Pura Vida | Portugal part 1

Pura vida: pure life

To put it simply, I loved my time in Portugal. My initial plan was to do two separate posts (one on my visit to Lisbon and the other on Porto) but I took far too many pictures and am really excited to share them, along with my thoughts. So there will be three posts for three full days in Portugal. My other posts on Lisbon and Porto can be found by clicking on the hyperlinks.

When I arrived in Lisbon, it was raining but thankfully the weather cleared up for the rest of the week! My amazing Airbnb host helped me find my way around and lent me a map with some guidance on things to do.


My first morning in Lisbon started with my curiosity of the taste of the classic Portuguese egg tart. They’re small but extremely addictive!


Most cafes and pastry shops in Portugal are set up almost like a 1950s American diner, with pastries lined up inside trays and stools for customers in front of the counter. Those ones in particular don’t appear to stand out against one another, though this is only the impression I had.

Choupana was an exception in that it is more of a hipster style cafe with a wide variety of sandwiches, bagels and drinks. I came back here quite often for breakfast as it wasn’t far from where I stayed.

 

Even the subway stations are pretty – at most places you can see different types of artwork.

 

I took the metro into downtown Lisbon. You know the cliche of having your breath taken away because you are so in awe of a place? I literally felt this when I walked into the main square (pictured below) and saw the ocean, something I had been missing immensely. The weather was a little warmer than Madrid, it bore a closer resemblance to the winters I experienced in Australia. It was so nice to be in warm sunlight, surrounded by a coastline. Right at that moment, Lisbon became one of my favourite cities.

 

Praça de Comércio

 

King José 1

 

Sand!!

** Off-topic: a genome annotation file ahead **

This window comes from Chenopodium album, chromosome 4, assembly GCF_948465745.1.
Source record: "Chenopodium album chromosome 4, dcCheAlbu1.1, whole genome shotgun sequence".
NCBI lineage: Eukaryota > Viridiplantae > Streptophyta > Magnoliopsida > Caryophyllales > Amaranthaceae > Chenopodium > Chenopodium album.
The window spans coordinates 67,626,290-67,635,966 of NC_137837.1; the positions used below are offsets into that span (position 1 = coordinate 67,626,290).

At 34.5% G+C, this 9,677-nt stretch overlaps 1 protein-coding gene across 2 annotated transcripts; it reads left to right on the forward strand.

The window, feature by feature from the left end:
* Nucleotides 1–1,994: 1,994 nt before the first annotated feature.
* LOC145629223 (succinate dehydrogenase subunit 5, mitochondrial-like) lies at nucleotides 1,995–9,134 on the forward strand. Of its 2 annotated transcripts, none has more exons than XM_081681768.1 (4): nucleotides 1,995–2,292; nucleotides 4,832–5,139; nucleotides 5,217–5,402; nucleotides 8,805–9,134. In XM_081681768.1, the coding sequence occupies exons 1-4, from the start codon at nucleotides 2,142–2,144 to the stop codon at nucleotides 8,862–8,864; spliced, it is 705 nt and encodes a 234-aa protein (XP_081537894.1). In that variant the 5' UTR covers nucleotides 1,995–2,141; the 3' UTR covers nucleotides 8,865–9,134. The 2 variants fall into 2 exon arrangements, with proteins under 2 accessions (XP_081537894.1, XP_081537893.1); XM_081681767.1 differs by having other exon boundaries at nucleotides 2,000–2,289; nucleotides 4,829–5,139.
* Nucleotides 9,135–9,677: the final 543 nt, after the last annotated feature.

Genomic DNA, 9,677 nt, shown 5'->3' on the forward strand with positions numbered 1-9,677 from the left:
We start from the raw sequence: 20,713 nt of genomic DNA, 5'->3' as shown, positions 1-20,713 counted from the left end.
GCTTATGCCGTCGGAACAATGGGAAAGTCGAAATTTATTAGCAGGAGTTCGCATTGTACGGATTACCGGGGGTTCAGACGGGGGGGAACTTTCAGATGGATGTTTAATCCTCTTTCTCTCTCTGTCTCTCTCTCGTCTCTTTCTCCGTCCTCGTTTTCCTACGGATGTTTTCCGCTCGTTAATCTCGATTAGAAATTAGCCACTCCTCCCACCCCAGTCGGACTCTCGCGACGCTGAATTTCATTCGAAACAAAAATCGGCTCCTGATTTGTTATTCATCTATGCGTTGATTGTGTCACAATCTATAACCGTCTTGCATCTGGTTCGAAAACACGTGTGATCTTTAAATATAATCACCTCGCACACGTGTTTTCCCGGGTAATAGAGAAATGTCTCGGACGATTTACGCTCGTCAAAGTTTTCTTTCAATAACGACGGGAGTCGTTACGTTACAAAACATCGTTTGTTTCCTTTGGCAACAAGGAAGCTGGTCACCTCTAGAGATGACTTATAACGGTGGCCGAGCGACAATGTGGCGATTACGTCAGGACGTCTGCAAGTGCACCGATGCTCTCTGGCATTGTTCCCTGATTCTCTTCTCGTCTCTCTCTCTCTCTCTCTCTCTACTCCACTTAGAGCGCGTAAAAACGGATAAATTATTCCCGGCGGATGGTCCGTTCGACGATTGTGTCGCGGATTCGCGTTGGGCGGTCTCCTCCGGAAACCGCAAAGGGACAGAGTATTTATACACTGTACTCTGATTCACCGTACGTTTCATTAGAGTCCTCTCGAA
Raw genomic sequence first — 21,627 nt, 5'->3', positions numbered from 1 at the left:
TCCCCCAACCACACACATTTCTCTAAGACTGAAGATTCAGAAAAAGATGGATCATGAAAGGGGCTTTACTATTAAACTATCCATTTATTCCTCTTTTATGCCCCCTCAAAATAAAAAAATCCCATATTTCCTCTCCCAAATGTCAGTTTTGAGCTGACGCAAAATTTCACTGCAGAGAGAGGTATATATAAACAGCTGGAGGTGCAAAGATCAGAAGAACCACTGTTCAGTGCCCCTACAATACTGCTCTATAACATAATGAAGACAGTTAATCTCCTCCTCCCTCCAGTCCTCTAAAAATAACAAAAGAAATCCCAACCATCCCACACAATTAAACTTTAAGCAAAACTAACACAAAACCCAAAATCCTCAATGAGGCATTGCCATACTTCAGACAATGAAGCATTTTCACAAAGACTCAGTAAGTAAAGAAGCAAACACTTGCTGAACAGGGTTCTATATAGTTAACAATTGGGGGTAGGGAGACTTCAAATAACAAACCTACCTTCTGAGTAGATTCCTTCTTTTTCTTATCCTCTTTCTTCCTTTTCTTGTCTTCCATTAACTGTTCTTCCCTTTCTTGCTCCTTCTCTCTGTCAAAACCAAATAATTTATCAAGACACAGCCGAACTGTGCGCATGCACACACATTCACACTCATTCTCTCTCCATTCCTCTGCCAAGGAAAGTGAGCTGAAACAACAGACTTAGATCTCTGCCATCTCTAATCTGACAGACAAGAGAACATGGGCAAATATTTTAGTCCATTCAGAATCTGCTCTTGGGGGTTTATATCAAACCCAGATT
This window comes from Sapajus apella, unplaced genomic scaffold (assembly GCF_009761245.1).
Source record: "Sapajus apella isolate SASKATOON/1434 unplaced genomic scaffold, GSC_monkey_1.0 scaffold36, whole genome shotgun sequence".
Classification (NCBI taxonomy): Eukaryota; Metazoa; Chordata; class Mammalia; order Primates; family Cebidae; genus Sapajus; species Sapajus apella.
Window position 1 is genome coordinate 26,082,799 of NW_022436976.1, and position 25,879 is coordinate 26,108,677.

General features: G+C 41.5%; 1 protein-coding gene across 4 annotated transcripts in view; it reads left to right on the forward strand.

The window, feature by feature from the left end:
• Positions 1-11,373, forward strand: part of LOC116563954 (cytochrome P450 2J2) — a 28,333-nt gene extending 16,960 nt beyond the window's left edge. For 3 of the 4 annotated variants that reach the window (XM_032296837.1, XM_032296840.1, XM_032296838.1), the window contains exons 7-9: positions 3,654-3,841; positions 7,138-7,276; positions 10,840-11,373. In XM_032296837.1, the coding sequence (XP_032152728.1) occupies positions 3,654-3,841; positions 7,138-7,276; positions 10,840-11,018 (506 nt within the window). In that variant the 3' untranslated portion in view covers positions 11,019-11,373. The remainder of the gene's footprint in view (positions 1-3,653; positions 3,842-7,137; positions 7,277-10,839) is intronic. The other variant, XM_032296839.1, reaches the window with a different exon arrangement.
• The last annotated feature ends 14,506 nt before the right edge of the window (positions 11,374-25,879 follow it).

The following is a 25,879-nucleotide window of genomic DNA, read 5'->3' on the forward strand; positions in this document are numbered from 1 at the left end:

Happy girl by the water 🙂

 

Arco da Rua Augusta

 

I walked along the wharf past Cais do Sodre over towards Belem. Nearly everyone I spoke to that had been to Lisbon recommended that I see the Torre de Belem. Some photos from my walk below:


Ponte 25 de Abril

After nearly 6-7km of walking and not feeling 100% sure that I was in the right direction, I found the closest light rail station and hopped off near Mosterio dos Jerónimos, a UNESCO-listed monastery.

I opted for the free entry into the main section of the church:

I eventually found the Torre de Belem, which stood proudly alongside the water:

Inside the tower, you were able to see artefacts which date back to when the tower was used as a military base (including as a prison) though I think most tourists come to see views of the water from the top of the tower – I think I waited for nearly half an hour for this.

It was very crowded at the top so I didn’t get the ideal shots I wanted, but it was still great to see.

I later went back to Cais do Sodre to explore the Mercado de Ribiera, recommended to me by one of my flatmates. Time Out uses the facilities as a food court, where you can opt for snacks or a meal of a wide variety of food (Portguese, hamburgers, sushi, desserts, pizza, drinks, etc), generally at a reasonable price. Food in Portugal is very affordable!!

I ended up eating salted cod gratin mixed in a sauce (don’t remember which one), spinach and carrot. The dish looks odd but it was fantastic, as is seafood in Portugal. I came back to the market several more times!

More posts to come on Lisbon and my trip to Porto!

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